Well, and after another inglorious defeat in Egypt, the landing unit of Jacques Massu was transferred to Algeria to suppress the outbreak of the national liberation movement. It should be noted that the author of the script for the film “Battle for Algeria” Franco Solinas tried to soften as much as possible the descriptions of torture used by the French forces against Algerian rebels, which was saturated with the book of memoirs Saadi Yacef. Nevertheless, in 1971, Jacques Massu published his book, in which he refuted many scenes of the film and at the same time justified the use of cruel torture with the principle of "an eye for an eye, a tooth for a tooth." But even in France, few believed him, because in 1968, being the military adviser to French President Charles De Gaulle, he was given the task of quenching student unrest in Paris. But he set about fulfilling this assignment, using the same principles as in Indochina, and in Egypt, and in Algeria. This was one of the reasons why De Gaulle's party was soon defeated in the elections, and De Gaulle himself was forced to resign.

Despite the fact that only one professional actor was involved in the film, the picture by Gillo Pontecorvo literally with documentary authenticity reproduces real events. It is so reliable that distributors in the United States had to explain before the start of the film demonstration that not a single foot of documentary filming was used to create it. Eyewitnesses claim that Gillo Pontecorvo achieved such reliability by the fact that he shot almost every scene 20-30-40 times. This phenomenal documentary credibility as a unique virtue was emphasized in his review by The New York Times film reviewer Bosley Crowther, who rated the film five points out of five. What can be considered a real miracle, given the inherent grumpiness and peevishness of this film critic, if not to say malice.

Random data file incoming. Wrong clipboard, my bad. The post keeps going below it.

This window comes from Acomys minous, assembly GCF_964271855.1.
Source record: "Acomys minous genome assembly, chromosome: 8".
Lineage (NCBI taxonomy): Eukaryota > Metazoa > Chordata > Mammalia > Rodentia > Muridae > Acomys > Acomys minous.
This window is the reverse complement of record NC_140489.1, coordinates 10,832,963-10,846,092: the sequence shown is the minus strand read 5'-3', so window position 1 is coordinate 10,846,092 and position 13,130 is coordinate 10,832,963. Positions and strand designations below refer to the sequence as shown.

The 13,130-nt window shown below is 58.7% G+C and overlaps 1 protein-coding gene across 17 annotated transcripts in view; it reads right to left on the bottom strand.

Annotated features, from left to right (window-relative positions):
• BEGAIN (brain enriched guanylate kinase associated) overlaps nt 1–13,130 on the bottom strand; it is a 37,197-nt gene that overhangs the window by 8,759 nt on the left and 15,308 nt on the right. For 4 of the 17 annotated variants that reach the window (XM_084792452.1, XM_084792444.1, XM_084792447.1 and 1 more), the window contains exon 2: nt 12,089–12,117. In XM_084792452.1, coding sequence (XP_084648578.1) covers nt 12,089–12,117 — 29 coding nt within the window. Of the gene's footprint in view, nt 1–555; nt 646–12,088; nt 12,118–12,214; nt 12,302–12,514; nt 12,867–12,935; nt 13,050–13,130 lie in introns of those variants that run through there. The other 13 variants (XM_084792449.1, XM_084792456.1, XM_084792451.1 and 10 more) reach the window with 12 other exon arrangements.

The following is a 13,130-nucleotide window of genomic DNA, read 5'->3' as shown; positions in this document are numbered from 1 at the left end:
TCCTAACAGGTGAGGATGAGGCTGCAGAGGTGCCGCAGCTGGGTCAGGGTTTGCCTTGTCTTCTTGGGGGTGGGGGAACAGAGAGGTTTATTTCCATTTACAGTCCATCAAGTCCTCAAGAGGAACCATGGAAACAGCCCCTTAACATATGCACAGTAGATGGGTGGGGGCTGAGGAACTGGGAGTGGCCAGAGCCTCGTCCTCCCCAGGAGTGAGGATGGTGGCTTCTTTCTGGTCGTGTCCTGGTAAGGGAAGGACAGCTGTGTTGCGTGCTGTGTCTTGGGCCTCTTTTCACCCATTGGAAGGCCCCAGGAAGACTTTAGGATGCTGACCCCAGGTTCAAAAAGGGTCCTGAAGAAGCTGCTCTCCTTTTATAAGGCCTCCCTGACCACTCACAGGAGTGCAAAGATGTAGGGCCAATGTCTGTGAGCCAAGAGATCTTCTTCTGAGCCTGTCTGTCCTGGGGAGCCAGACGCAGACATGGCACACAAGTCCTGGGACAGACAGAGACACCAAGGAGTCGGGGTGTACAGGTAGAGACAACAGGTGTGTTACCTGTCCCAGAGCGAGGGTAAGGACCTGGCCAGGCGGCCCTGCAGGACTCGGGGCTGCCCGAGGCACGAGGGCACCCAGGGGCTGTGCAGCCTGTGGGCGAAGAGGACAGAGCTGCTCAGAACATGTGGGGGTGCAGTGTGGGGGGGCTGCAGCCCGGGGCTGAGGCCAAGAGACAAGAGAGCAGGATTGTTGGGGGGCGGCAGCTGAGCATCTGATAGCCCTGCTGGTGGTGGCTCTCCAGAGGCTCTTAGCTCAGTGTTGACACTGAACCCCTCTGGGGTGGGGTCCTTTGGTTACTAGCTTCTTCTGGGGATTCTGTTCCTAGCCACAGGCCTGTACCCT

The success of the film with film critics is hard to call anything other than deafening. The site Rottentomatoes did not find a single review of a professional film critic containing any negative ratings of the film. Roger Ebert rated the film to the maximum - 4 stars - and included it on his list of Great Movies. In his review, written in 2004, almost 40 years after the film was released, he wrote: "Pontecorvo's film remains even today a triumph of realistic production values." - https://www.rogerebert.com/reviews/great-movie-the-battle-of-algiers-1967 According to Russian film critic Mikhail Trofimenkov ""The Battle of Algiers" Gillo Pontecorvo, the greatest - after the" Battleship "Potemkin" "- a film about the revolution, a manifesto of both political cinema and the national liberation struggle." And Christopher Nolan once admitted that it was the movie “Battle for Algeria” that inspired him to create the films “The Dark Knight Rises” and “Dunkirk”.

But! It is impossible not to note the following facts: until 1970, the film was banned in France, but in 1970 in France it was released in limited release (this is understandable). In the United States and Great Britain censorship cut from the movie the scenes of torture that the French military subjected Algerian rebels. However, the film was also not shown in Soviet cinemas, with all the sympathies of the communist regime for the national liberation movements of Asia, Africa and Latin America. Perhaps due to the fact that the film contains too many instructions for overthrowing the regime. It is no coincidence that the Pentagon uses this film as a teaching tool on countering terrorism and the partisan movement in Muslim countries.

Despite serious rental restrictions caused by various reasons, the film can be considered quite successful financially. Suffice it to say that only in the United States the box office received almost $ 880,000 which was enough to cover the cost of its production ($800,000). But the film was shown almost all over the world.

Modern moviegoers highly appreciated the film. 70% of IMDB and Kinopoisk users gave this film scores from 8 to 10.

Taking into account the above, the rating of the film "The Battle of Algiers" according to Filmgourmand's version was 9.061, which made it the 144th Rank in the Golden Thousand.